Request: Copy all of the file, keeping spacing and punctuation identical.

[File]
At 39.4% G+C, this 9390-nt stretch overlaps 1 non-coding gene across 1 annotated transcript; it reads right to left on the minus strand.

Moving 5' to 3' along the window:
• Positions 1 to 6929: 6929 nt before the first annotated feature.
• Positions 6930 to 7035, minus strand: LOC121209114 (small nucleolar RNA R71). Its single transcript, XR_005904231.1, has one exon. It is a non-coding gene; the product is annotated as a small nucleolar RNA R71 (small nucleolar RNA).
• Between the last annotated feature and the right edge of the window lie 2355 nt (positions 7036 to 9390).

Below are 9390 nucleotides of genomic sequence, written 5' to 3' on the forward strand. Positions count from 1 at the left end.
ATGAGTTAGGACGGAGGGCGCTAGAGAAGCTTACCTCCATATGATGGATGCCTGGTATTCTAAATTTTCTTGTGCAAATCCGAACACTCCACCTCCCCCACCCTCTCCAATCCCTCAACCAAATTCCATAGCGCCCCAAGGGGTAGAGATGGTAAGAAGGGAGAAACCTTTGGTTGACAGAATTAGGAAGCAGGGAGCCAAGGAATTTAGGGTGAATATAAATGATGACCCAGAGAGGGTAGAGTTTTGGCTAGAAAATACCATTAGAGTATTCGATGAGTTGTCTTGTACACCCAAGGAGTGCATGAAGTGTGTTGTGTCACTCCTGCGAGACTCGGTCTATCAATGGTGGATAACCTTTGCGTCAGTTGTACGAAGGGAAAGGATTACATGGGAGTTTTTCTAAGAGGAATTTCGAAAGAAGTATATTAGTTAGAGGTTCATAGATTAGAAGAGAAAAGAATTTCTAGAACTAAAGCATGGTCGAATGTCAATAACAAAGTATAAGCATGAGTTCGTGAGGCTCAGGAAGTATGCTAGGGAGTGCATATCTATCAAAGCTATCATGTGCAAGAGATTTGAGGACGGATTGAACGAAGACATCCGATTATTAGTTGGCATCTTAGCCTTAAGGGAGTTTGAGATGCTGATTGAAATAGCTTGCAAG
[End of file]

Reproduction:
At 39.4% G+C, this 9390-nt stretch overlaps 1 non-coding gene across 1 annotated transcript; it reads right to left on the minus strand.

Moving 5' to 3' along the window:
• Positions 1 to 6929: 6929 nt before the first annotated feature.
• Positions 6930 to 7035, minus strand: LOC121209114 (small nucleolar RNA R71). Its single transcript, XR_005904231.1, has one exon. It is a non-coding gene; the product is annotated as a small nucleolar RNA R71 (small nucleolar RNA).
• Between the last annotated feature and the right edge of the window lie 2355 nt (positions 7036 to 9390).

Below are 9390 nucleotides of genomic sequence, written 5' to 3' on the forward strand. Positions count from 1 at the left end.
ATGAGTTAGGACGGAGGGCGCTAGAGAAGCTTACCTCCATATGATGGATGCCTGGTATTCTAAATTTTCTTGTGCAAATCCGAACACTCCACCTCCCCCACCCTCTCCAATCCCTCAACCAAATTCCATAGCGCCCCAAGGGGTAGAGATGGTAAGAAGGGAGAAACCTTTGGTTGACAGAATTAGGAAGCAGGGAGCCAAGGAATTTAGGGTGAATATAAATGATGACCCAGAGAGGGTAGAGTTTTGGCTAGAAAATACCATTAGAGTATTCGATGAGTTGTCTTGTACACCCAAGGAGTGCATGAAGTGTGTTGTGTCACTCCTGCGAGACTCGGTCTATCAATGGTGGATAACCTTTGCGTCAGTTGTACGAAGGGAAAGGATTACATGGGAGTTTTTCTAAGAGGAATTTCGAAAGAAGTATATTAGTTAGAGGTTCATAGATTAGAAGAGAAAAGAATTTCTAGAACTAAAGCATGGTCGAATGTCAATAACAAAGTATAAGCATGAGTTCGTGAGGCTCAGGAAGTATGCTAGGGAGTGCATATCTATCAAAGCTATCATGTGCAAGAGATTTGAGGACGGATTGAACGAAGACATCCGATTATTAGTTGGCATCTTAGCCTTAAGGGAGTTTGAGATGCTGATTGAAATAGCTTGCAAG